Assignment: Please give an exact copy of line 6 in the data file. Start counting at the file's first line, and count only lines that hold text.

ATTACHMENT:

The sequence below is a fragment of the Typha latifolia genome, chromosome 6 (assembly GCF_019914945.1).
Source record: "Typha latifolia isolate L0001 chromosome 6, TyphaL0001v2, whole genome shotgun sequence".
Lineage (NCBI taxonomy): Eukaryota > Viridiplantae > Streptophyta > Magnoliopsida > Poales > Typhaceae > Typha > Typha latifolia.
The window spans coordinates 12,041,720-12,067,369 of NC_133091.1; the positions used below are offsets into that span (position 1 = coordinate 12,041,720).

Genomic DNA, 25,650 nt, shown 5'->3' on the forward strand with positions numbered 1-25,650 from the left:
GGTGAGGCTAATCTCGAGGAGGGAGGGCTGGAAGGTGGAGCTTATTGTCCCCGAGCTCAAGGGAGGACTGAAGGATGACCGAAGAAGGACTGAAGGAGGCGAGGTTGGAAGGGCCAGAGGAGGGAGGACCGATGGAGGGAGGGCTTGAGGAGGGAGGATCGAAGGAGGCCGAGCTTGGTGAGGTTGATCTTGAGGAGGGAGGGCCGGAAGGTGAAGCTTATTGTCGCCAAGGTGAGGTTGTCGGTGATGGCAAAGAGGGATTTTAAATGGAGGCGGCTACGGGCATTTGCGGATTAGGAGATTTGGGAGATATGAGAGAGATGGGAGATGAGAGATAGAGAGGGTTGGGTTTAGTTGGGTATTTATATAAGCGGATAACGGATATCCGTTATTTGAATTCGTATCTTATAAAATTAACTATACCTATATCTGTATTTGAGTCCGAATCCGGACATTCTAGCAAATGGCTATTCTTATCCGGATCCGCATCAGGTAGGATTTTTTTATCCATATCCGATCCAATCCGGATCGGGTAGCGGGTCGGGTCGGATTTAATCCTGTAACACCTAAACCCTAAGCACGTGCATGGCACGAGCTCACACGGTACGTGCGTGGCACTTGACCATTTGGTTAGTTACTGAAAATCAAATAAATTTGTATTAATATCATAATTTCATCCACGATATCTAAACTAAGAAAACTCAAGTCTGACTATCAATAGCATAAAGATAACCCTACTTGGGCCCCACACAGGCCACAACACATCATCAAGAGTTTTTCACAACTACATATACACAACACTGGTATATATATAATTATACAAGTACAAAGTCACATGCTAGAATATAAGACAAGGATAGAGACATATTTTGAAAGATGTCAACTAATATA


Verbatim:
GGTGAGGCTAATCTCGAGGAGGGAGGGCTGGAAGGTGGAGCTTATTGTCCCCGAGCTCAAGGGAGGACTGAAGGATGACCGAAGAAGGACTGAAGGAGGCGAGGTTGGAAGGGCCAGAGGAGGGAGGACCGATGGAGGGAGGGCTTGAGGAGGGAGGATCGAAGGAGGCCGAGCTTGGTGAGGTTGATCTTGAGGAGGGAGGGCCGGAAGGTGAAGCTTATTGTCGCCAAGGTGAGGTTGTCGGTGATGGCAAAGAGGGATTTTAAATGGAGGCGGCTACGGGCATTTGCGGATTAGGAGATTTGGGAGATATGAGAGAGATGGGAGATGAGAGATAGAGAGGGTTGGGTTTAGTTGGGTATTTATATAAGCGGATAACGGATATCCGTTATTTGAATTCGTATCTTATAAAATTAACTATACCTATATCTGTATTTGAGTCCGAATCCGGACATTCTAGCAAATGGCTATTCTTATCCGGATCCGCATCAGGTAGGATTTTTTTATCCATATCCGATCCAATCCGGATCGGGTAGCGGGTCGGGTCGGATTTAATCCTGTAACACCTAAACCCTAAGCACGTGCATGGCACGAGCTCACACGGTACGTGCGTGGCACTTGACCATTTGGTTAGTTACTGAAAATCAAATAAATTTGTATTAATATCATAATTTCATCCACGATATCTAAACTAAGAAAACTCAAGTCTGACTATCAATAGCATAAAGATAACCCTACTTGGGCCCCACACAGGCCACAACACATCATCAAGAGTTTTTCACAACTACATATACACAACACTGGTATATATATAATTATACAAGTACAAAGTCACATGCTAGAATATAAGACAAGGATAGAGACATATTTTGAAAGATGTCAACTAATATA